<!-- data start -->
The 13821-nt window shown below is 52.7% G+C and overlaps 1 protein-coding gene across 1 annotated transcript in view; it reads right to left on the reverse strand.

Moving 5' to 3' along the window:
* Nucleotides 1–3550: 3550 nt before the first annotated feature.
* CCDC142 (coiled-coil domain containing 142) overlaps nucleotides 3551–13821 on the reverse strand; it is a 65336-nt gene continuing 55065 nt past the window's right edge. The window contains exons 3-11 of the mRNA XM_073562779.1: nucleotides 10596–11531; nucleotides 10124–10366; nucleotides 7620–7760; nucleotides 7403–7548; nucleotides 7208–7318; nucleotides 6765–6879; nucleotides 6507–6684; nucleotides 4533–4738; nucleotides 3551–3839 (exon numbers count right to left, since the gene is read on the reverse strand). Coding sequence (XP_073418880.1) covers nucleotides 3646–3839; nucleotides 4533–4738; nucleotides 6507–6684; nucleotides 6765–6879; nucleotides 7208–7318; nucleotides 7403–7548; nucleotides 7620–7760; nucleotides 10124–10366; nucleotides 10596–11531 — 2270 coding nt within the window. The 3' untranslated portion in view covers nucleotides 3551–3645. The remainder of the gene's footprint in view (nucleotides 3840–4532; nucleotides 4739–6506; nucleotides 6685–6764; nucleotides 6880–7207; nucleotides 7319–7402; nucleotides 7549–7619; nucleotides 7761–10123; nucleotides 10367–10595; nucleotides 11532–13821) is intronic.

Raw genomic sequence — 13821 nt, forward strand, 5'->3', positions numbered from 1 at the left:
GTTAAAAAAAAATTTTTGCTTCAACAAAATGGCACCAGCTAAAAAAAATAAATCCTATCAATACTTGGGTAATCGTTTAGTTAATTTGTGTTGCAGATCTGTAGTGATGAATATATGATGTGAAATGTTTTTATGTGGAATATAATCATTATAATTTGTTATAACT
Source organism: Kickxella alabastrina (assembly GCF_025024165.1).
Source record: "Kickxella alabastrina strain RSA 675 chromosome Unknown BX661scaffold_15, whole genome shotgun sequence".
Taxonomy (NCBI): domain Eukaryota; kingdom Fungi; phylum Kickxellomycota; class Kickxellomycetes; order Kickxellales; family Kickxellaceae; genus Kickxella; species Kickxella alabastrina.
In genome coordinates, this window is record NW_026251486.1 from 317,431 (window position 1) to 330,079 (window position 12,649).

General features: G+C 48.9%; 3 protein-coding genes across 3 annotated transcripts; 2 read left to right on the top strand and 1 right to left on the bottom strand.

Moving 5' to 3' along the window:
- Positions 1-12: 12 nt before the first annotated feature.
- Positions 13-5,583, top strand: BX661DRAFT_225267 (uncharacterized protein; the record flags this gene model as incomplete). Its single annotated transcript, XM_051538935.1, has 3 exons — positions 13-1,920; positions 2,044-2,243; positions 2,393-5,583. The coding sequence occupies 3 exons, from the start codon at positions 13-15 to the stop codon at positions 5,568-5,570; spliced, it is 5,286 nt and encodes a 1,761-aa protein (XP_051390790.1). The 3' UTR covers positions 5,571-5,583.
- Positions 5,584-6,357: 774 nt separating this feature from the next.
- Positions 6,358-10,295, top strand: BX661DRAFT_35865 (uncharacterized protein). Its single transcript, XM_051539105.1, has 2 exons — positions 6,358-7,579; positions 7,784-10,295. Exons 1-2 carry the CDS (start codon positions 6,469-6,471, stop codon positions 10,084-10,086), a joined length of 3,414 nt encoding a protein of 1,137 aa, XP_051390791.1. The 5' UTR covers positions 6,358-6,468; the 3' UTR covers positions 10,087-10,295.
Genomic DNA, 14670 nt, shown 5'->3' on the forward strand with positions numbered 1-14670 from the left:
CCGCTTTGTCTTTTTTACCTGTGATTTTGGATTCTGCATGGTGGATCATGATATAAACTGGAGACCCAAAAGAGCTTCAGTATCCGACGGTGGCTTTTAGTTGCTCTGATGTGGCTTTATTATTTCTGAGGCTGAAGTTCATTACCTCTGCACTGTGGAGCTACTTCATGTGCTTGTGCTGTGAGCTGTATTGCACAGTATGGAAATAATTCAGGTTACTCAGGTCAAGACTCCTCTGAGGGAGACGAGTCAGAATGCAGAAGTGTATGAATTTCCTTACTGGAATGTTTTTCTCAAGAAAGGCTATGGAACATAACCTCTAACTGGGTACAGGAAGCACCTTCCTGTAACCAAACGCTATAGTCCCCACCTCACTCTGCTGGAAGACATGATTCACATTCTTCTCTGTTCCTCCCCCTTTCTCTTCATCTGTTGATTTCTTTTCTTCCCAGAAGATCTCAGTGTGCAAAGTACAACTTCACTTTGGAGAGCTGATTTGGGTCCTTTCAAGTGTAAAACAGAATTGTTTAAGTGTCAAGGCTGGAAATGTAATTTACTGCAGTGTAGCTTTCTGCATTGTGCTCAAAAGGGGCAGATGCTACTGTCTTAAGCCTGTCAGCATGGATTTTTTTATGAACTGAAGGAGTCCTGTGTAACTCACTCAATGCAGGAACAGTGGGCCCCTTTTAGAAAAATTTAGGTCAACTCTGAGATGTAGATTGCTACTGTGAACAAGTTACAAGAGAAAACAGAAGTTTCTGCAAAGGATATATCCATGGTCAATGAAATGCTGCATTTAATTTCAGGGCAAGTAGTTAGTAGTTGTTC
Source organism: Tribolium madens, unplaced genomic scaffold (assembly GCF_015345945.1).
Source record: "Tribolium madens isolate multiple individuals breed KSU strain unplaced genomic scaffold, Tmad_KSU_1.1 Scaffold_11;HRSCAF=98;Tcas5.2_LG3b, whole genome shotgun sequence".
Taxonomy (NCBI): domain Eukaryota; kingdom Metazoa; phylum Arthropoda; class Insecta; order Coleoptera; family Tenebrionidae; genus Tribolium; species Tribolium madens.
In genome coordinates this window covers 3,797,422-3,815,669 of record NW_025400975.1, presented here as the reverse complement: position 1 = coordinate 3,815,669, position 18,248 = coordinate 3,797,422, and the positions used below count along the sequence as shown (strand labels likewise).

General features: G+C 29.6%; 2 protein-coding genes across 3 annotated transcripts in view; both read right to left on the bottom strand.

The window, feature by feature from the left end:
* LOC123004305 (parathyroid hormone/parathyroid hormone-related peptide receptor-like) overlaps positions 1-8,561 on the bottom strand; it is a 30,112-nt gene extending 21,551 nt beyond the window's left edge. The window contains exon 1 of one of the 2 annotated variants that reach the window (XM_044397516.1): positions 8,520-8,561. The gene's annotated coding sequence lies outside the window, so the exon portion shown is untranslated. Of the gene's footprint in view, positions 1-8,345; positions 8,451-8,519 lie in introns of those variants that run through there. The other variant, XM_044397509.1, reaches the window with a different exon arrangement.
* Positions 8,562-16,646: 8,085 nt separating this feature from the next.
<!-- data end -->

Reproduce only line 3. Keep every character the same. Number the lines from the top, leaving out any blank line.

* Nucleotides 1–3550: 3550 nt before the first annotated feature.